Plum-colored tender plaques, palmar xanthoma and IgM gammapathy

presented by

Omid Zargari MD (1) and

Catherine Kiavash MD (2), Rasht, Iran

on December 19, 2004

(1) Assistant Professor of Dermatology (2) Resident, Department of Dermatology, Razi Hospital, Guilan University of Medical Sciences, Rasht, Iran

Abstract

1. Sweet RD. An acute febrile neutrophilic dermatosis. Br J Dermatol 1964;76:349

2. Von den Driesch P. Sweet’s syndrome (acute febrile neutrophilic dermatosis). J Am Acad Dermatol 1994;31(4):557-60

Acute febrile neutrophilic dermatosis, first described in 1964 by Robert Douglas Sweet, has been termed Sweet's syndrome. Classic Sweet's syndrome occurs in middle-aged women after a nonspecific infection of the respiratory or gastrointestinal tract. Raised erythematous plaques with pseudoblistering and occasionally pustules occur on the face, neck, chest, and extremities, accompanied by fever and general malaise. Involvement of the eyes, joints, and oral mucosa as well as internal manifestations of Sweet's syndrome in the lung, liver, kidneys, and central nervous system has been described. The disease is thought to be a hypersensitivity reaction. Parainflammatory (e.g., infections, autoimmune disorders, vaccination) and paraneoplastic (e.g., hemoproliferative disorders, solid malignant tumors) occurrence is found in approximately 25% of the cases and 2% are associated with pregnancy. Sweet's syndrome responds rapidly to systemic therapy with corticosteroids but recurs in about 25% of the cases. Alternative treatment modalities (e.g., potassium iodide, colchicine, dapsone, clofazimine, cyclosporine) have also been used. This article presents data from 38 patients with Sweet's syndrome and reviews its epidemiology, clinical spectrum, histologic features, laboratory results, differential diagnosis, pathogenic mechanisms, associated diseases, and treatment.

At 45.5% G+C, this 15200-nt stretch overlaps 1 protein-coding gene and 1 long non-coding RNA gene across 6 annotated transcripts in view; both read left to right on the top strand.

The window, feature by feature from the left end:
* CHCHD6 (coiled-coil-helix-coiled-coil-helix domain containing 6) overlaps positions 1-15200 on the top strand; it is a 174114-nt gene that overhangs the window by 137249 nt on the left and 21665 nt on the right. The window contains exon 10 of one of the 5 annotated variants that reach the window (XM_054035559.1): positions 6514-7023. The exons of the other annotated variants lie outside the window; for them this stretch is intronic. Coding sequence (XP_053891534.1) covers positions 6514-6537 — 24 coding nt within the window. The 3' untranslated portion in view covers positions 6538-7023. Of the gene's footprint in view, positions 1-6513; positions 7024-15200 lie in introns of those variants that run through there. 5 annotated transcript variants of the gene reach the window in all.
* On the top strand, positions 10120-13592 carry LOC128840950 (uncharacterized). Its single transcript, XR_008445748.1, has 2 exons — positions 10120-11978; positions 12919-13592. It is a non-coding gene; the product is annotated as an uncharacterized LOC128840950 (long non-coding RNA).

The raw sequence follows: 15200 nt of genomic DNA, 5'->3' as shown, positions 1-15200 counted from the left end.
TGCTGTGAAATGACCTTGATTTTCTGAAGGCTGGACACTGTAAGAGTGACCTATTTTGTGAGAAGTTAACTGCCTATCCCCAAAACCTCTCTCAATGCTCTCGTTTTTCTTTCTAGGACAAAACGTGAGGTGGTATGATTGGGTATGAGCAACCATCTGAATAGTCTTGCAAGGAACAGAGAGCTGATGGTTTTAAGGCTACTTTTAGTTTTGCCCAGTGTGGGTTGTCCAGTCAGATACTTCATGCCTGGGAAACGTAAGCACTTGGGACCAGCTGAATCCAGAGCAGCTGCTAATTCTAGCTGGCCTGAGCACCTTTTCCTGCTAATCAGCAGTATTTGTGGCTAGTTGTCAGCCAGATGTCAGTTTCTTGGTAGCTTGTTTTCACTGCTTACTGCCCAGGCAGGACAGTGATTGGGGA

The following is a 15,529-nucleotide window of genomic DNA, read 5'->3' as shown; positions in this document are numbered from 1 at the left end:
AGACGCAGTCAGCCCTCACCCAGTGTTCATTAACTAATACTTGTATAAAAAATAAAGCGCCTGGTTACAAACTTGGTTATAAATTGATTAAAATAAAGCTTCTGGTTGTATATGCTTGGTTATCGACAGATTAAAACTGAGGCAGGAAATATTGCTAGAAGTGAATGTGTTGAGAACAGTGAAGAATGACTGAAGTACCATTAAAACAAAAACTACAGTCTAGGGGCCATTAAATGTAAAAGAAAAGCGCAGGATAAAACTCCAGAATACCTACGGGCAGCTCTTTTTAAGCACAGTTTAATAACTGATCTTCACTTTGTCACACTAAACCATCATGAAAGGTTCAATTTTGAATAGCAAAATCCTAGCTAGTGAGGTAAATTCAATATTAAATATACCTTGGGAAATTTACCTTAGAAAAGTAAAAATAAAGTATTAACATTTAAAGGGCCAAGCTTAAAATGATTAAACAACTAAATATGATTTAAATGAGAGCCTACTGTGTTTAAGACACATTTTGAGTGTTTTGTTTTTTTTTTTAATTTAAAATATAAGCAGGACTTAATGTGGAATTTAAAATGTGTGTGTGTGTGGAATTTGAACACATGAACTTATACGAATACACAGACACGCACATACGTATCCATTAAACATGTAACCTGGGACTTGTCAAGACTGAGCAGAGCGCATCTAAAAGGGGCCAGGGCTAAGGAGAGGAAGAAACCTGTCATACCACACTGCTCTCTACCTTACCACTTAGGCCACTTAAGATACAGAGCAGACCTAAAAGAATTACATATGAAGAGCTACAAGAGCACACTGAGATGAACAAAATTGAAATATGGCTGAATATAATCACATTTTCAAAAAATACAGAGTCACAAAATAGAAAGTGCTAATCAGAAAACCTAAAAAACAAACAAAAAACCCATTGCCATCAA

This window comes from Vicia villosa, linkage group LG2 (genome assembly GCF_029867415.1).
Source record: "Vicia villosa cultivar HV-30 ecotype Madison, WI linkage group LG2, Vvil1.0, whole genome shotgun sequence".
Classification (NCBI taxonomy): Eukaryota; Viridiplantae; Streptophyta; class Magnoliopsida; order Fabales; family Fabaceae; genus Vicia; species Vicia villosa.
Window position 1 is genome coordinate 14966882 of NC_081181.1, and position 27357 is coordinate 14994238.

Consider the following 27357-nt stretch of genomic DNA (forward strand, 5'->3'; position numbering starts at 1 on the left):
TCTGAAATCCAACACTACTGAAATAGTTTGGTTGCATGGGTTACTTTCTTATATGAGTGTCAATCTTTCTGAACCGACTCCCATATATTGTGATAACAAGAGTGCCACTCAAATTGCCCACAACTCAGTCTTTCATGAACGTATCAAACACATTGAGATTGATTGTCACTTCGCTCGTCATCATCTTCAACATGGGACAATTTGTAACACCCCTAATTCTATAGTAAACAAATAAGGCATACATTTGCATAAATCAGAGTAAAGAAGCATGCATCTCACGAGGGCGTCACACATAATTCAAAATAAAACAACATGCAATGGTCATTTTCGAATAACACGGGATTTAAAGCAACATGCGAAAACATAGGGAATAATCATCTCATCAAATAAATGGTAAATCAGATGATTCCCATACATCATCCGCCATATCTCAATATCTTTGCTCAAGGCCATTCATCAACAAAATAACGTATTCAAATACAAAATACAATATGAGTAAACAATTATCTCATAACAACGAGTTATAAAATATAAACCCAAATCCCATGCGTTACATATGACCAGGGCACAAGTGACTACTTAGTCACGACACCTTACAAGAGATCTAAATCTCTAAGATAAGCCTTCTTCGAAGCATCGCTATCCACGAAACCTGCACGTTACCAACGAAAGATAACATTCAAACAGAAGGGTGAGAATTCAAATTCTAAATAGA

(J Am Acad Dermatol 1994 Oct;31(4):535-56; quiz 557-60)

3. Modiano P. et al. [Normolipemic plane xanthoma, monoclonal gammopathy, anti-lipoprotein activity, hypocomplementemia]
Ann Dermatol Venereol. 1995;122(8):507-8.